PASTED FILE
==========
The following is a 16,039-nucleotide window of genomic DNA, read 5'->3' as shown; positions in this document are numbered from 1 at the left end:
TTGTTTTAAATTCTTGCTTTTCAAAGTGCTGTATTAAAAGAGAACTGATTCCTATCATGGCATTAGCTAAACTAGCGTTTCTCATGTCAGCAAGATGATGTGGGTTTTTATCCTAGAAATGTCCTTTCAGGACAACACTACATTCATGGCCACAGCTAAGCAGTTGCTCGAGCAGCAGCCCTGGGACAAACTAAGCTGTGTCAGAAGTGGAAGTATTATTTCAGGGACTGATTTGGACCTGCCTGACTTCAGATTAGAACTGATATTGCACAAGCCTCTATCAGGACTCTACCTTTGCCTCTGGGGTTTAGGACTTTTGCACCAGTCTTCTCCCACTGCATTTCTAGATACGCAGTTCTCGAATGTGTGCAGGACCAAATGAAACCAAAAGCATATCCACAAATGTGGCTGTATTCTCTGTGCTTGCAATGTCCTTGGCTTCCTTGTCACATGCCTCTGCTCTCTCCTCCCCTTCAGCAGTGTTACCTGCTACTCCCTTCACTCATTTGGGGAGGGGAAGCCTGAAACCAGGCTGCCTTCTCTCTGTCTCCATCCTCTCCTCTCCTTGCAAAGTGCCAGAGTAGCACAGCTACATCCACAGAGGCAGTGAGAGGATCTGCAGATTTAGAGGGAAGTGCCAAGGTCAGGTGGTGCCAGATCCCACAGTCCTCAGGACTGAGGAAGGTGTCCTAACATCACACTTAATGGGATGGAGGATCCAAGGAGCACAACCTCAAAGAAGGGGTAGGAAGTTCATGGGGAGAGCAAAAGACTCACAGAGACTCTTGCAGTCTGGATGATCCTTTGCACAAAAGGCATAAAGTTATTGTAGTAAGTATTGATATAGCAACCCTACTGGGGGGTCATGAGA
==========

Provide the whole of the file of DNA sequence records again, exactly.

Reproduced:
The following is a 16,039-nucleotide window of genomic DNA, read 5'->3' as shown; positions in this document are numbered from 1 at the left end:
TTGTTTTAAATTCTTGCTTTTCAAAGTGCTGTATTAAAAGAGAACTGATTCCTATCATGGCATTAGCTAAACTAGCGTTTCTCATGTCAGCAAGATGATGTGGGTTTTTATCCTAGAAATGTCCTTTCAGGACAACACTACATTCATGGCCACAGCTAAGCAGTTGCTCGAGCAGCAGCCCTGGGACAAACTAAGCTGTGTCAGAAGTGGAAGTATTATTTCAGGGACTGATTTGGACCTGCCTGACTTCAGATTAGAACTGATATTGCACAAGCCTCTATCAGGACTCTACCTTTGCCTCTGGGGTTTAGGACTTTTGCACCAGTCTTCTCCCACTGCATTTCTAGATACGCAGTTCTCGAATGTGTGCAGGACCAAATGAAACCAAAAGCATATCCACAAATGTGGCTGTATTCTCTGTGCTTGCAATGTCCTTGGCTTCCTTGTCACATGCCTCTGCTCTCTCCTCCCCTTCAGCAGTGTTACCTGCTACTCCCTTCACTCATTTGGGGAGGGGAAGCCTGAAACCAGGCTGCCTTCTCTCTGTCTCCATCCTCTCCTCTCCTTGCAAAGTGCCAGAGTAGCACAGCTACATCCACAGAGGCAGTGAGAGGATCTGCAGATTTAGAGGGAAGTGCCAAGGTCAGGTGGTGCCAGATCCCACAGTCCTCAGGACTGAGGAAGGTGTCCTAACATCACACTTAATGGGATGGAGGATCCAAGGAGCACAACCTCAAAGAAGGGGTAGGAAGTTCATGGGGAGAGCAAAAGACTCACAGAGACTCTTGCAGTCTGGATGATCCTTTGCACAAAAGGCATAAAGTTATTGTAGTAAGTATTGATATAGCAACCCTACTGGGGGGTCATGAGA